Regarding our membership, we don't keep track of the political or ideological leanings of our members. However, I have received many letters from people who say, "I'm a life-long Republican and consider myself a conservative, but I'm joining the ACLU because the government's actions after Sept. 11 run contrary to my values." When all is said and done, the ACLU has no permanent friends or permanent enemies, just permanent values.

We've just finished a series of presidential debates in which civil liberties issues were barely mentioned. How do you see civil liberties being affected by the upcoming Presidential election?

Regardless of what happens on Nov. 2, the ACLU will be as necessary as ever in defending civil liberties. The Bill of Rights is constantly under attack from many different directions. The Patriot Act, for example, was passed with overwhelming support from both Democrats and Republicans in Congress. No matter what party has been in the White House, the ACLU has always had plenty of work defending our liberties.

Is there any part of the Constitution you would change?

The Constitution is a document that should be changed only to expand the rights and freedoms granted to Americans, not to restrict them. All too often, we see politicians using the Constitution as a prop in their campaigns. The most notable assault on the Constitution is the current attempt by politicians to pass the Federal Marriage Amendment. This amendment actually takes away existing legal protections, under state and local laws, from committed, long-term couples, such as hospital visitation rights, inheritance rights, pension benefits, and health insurance coverage among others.

We have also seen repeated attempts by politicians and some groups to pass the Flag Desecration Amendment. This amendment does harm to one of the most important freedoms the flag symbolizes: free speech. Freedom cannot survive if exceptions to the First Amendment are made whenever someone in power disagrees with a particular viewpoint.

The ACLU just won an important victory when a federal judge struck down a key provision of the Patriot Act. Are there other key aspects of the Patriot Act that you think need to be repealed? What is your perspective on the additional security measures currently being considered by Congress?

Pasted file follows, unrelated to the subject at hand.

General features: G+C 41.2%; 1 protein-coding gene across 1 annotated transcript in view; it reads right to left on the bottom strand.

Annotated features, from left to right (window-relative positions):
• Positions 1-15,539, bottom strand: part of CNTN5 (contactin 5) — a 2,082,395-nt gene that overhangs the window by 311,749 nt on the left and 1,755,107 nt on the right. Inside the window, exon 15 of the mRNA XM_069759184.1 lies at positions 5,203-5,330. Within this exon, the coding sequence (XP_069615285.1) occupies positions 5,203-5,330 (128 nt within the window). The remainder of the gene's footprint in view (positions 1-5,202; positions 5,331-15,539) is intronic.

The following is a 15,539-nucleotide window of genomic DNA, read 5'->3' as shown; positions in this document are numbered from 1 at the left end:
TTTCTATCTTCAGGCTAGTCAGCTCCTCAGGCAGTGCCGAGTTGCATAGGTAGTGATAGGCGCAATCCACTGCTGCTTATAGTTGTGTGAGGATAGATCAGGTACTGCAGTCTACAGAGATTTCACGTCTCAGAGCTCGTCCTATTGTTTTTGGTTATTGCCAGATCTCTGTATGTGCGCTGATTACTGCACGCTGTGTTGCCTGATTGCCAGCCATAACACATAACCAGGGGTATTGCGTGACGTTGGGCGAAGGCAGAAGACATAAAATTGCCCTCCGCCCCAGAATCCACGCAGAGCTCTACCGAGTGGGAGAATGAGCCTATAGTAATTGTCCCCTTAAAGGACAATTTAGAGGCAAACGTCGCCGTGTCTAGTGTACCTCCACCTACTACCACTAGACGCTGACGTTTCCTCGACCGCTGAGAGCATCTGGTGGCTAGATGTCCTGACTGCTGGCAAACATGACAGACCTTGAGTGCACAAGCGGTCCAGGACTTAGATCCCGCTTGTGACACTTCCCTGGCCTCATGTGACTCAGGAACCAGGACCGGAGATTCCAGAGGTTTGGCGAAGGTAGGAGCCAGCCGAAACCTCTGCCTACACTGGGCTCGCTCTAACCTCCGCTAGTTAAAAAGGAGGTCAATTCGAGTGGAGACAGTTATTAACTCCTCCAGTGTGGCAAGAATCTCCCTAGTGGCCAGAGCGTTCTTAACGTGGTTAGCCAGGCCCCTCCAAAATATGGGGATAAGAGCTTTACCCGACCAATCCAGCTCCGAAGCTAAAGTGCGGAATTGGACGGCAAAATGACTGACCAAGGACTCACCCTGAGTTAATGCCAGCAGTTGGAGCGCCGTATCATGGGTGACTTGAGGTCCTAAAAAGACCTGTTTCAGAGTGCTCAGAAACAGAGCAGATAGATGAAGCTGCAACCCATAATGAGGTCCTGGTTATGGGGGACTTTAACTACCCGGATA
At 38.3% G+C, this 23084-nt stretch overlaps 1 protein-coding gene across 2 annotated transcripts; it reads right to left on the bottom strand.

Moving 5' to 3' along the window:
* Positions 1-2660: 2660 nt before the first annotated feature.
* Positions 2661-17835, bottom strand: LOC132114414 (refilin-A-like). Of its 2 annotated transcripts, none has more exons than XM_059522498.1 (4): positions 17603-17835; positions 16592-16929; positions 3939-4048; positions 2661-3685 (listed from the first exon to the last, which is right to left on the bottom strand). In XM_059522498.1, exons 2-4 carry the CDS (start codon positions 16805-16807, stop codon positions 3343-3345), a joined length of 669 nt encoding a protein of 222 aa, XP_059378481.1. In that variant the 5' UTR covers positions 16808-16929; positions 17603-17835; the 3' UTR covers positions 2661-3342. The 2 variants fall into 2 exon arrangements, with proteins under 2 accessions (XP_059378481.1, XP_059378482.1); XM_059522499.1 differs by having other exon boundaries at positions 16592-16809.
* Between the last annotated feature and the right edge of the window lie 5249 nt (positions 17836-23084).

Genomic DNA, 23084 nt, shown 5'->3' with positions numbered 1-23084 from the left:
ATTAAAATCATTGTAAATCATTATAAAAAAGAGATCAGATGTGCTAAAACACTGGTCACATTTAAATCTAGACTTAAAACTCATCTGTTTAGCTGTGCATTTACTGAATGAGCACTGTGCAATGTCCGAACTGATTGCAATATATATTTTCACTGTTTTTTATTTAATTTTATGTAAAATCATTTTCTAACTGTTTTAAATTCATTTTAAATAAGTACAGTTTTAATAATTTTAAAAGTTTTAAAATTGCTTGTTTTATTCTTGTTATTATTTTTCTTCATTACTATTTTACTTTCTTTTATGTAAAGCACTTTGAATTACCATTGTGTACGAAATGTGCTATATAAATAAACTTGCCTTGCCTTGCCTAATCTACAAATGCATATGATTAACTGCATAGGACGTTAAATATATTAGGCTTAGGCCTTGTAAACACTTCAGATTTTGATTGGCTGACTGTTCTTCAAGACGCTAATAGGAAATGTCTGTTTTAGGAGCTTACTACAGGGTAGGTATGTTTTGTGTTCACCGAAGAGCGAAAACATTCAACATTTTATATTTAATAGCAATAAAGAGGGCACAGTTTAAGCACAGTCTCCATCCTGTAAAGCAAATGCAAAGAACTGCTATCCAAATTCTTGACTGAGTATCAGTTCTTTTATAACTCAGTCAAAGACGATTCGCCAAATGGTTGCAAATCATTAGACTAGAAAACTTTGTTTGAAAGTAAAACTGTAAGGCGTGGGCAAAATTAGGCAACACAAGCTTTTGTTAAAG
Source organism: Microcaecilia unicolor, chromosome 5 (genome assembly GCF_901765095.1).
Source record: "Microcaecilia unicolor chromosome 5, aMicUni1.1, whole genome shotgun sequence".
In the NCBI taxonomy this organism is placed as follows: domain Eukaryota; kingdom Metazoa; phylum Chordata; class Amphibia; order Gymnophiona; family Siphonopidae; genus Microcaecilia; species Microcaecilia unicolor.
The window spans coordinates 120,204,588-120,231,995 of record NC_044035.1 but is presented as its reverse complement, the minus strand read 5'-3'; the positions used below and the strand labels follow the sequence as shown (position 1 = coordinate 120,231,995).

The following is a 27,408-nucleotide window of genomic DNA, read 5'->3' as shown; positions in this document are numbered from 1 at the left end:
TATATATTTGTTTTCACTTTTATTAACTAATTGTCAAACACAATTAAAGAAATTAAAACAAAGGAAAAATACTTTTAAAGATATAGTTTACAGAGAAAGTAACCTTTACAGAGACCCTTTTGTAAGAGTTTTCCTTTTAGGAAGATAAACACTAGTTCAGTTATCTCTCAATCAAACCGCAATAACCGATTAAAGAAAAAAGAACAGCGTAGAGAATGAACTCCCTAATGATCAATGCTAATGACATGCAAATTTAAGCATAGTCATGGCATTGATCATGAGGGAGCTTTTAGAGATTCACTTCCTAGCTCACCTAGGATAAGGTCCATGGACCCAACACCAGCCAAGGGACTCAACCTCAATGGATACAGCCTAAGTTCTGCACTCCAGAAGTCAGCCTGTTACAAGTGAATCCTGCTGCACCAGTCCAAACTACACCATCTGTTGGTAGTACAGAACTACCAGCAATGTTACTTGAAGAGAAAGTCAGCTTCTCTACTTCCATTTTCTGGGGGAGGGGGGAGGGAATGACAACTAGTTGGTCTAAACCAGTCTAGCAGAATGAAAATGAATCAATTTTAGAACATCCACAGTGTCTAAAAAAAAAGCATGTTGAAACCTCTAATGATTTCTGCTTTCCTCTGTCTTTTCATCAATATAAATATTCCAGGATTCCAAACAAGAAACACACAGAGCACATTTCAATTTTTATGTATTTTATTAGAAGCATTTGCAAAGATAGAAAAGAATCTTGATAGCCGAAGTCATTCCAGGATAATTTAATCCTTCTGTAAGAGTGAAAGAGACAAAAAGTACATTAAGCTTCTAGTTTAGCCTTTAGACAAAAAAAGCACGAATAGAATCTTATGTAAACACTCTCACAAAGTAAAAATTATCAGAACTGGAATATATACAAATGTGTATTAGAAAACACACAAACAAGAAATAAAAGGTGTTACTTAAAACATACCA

The Sept. 29 ruling striking down the National Security Letter (NSL) provision of the Patriot Act was an important victory for civil liberties, as well as for our internet service provider client (whom we still can't name because of a gag order). This provision, Section 505, expanded a 1986 law by removing an individualized suspicion requirement from the issuance of NSLs. Basically, under this Patriot Act provision, the FBI has the power to unilaterally use these national security letters to demand that internet service providers and other businesses turn over sensitive information about any of their clients, including information on individuals who are not suspected of any wrongdoing whatsoever.

While this ruling against the expanded NSL power is indeed an important victory, we still have a long road ahead of us in rolling back some of the most egregious provisions of the Patriot Act. The ACLU is currently challenging Section 215 of the Act in court, which vastly expands the FBI's power to spy on ordinary people living in the United States, including American citizens and permanent residents. Under this provision, the FBI can secretly obtain personal belongings, including your apartment key, as well as any medical, library and other private records without seeking a subpoena or a warrant based on probable cause, and they can gag anyone from telling you this was ever done. We are seeing unprecedented authority for government agents to spy on Americans, yet the public has been kept unaware of how these powers are being used. The ACLU and its allies believe that the public has a right to know how new surveillance powers are being enacted. To vindicate the public's right to information about government activity, the ACLU and other public interest organizations have also filed two requests under the Freedom of Information Act (FOIA) seeking records relating to the Justice Department's implementation and use of the Patriot Act.

Meanwhile, Congress is currently debating expanding the Patriot Act through the legislation that would implement the 9/11 Commission recommendations, even though the Act has been met with a steady and widespread backlash from millions of Americans. Lawmakers should be working to fix the problems with the Patriot Act, not trying to expand it.

Will there ever be a time when we don't need the ACLU?

For as long as there is an America, and as long as there is a Constitution, we're going to need the ACLU. We've got to be a permanent fixture on America's political landscape.